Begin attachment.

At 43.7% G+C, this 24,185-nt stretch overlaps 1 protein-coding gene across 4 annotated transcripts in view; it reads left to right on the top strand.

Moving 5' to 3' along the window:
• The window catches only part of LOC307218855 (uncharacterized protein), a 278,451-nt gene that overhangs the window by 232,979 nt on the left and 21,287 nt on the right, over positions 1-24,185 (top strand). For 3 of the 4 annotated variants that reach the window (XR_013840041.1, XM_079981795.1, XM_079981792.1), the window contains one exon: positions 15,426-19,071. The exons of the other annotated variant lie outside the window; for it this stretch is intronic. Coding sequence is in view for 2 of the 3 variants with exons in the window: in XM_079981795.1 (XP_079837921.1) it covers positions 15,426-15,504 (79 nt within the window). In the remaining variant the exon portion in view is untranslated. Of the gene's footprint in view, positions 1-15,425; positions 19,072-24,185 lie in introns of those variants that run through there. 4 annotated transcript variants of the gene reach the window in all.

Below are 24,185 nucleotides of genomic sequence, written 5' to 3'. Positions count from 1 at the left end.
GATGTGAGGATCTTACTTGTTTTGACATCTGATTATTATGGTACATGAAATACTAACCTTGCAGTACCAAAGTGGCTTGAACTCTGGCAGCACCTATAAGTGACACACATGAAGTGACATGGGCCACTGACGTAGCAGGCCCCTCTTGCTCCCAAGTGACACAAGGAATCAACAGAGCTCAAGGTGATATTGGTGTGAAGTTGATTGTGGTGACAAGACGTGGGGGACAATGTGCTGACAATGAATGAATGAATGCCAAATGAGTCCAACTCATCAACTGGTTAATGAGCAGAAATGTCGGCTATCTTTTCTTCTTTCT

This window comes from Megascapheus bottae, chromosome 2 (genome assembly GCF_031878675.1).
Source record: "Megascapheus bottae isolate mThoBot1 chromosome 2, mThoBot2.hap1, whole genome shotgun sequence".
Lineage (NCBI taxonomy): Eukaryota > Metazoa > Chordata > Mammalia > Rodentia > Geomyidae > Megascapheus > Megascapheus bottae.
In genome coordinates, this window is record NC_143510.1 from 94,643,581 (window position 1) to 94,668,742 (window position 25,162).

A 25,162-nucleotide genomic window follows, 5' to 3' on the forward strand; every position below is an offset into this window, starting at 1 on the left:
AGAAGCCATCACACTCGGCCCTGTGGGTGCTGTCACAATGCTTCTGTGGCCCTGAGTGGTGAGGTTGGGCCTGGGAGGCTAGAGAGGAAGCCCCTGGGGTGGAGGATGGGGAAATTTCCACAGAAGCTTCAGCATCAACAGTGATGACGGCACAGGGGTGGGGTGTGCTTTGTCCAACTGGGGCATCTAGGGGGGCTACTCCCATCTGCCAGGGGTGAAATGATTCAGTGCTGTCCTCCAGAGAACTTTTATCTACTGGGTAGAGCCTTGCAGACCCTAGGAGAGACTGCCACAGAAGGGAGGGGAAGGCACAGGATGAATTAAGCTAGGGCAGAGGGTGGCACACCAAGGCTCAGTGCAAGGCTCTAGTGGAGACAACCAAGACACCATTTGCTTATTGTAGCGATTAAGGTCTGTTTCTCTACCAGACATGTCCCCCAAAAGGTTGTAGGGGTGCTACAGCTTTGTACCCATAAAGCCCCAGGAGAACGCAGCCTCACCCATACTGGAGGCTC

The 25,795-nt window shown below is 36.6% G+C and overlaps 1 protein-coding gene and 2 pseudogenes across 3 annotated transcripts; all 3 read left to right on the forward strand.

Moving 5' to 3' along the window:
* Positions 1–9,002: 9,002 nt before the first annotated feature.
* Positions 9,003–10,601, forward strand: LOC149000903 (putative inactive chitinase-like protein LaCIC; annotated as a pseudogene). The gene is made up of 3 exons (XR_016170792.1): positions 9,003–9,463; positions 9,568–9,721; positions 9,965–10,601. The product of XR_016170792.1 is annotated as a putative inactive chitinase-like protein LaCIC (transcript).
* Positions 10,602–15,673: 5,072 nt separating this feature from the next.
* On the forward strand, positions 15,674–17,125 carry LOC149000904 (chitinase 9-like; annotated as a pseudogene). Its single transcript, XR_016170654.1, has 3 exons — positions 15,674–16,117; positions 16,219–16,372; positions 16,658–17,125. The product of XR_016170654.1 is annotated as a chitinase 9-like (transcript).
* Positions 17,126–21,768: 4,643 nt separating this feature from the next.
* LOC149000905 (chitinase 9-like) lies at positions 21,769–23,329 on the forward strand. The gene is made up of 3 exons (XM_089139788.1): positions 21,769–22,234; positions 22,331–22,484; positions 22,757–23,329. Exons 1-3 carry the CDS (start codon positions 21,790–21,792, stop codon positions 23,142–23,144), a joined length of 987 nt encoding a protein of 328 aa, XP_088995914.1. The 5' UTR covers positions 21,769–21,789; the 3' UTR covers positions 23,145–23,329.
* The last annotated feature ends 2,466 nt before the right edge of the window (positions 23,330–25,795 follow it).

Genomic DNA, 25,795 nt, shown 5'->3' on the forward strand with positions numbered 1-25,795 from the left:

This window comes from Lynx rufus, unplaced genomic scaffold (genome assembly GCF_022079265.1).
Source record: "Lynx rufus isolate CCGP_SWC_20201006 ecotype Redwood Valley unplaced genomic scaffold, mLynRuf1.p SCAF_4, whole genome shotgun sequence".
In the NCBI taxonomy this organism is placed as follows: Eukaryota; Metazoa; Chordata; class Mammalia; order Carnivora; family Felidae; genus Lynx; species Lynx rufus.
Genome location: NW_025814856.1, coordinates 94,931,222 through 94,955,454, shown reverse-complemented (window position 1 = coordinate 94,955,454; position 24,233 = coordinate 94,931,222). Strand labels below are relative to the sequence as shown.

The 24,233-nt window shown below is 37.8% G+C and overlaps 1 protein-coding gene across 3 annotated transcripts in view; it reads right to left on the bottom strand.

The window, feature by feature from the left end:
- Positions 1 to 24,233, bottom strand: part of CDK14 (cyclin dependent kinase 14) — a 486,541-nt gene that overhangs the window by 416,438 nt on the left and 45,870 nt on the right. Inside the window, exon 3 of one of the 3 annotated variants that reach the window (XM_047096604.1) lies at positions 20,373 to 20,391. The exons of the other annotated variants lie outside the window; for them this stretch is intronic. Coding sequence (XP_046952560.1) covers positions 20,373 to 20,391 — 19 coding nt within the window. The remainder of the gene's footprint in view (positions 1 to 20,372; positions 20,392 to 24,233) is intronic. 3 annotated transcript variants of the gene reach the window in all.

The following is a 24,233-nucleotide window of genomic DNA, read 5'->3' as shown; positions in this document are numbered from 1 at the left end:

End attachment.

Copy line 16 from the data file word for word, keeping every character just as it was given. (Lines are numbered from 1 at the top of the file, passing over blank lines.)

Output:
* Positions 10,602–15,673: 5,072 nt separating this feature from the next.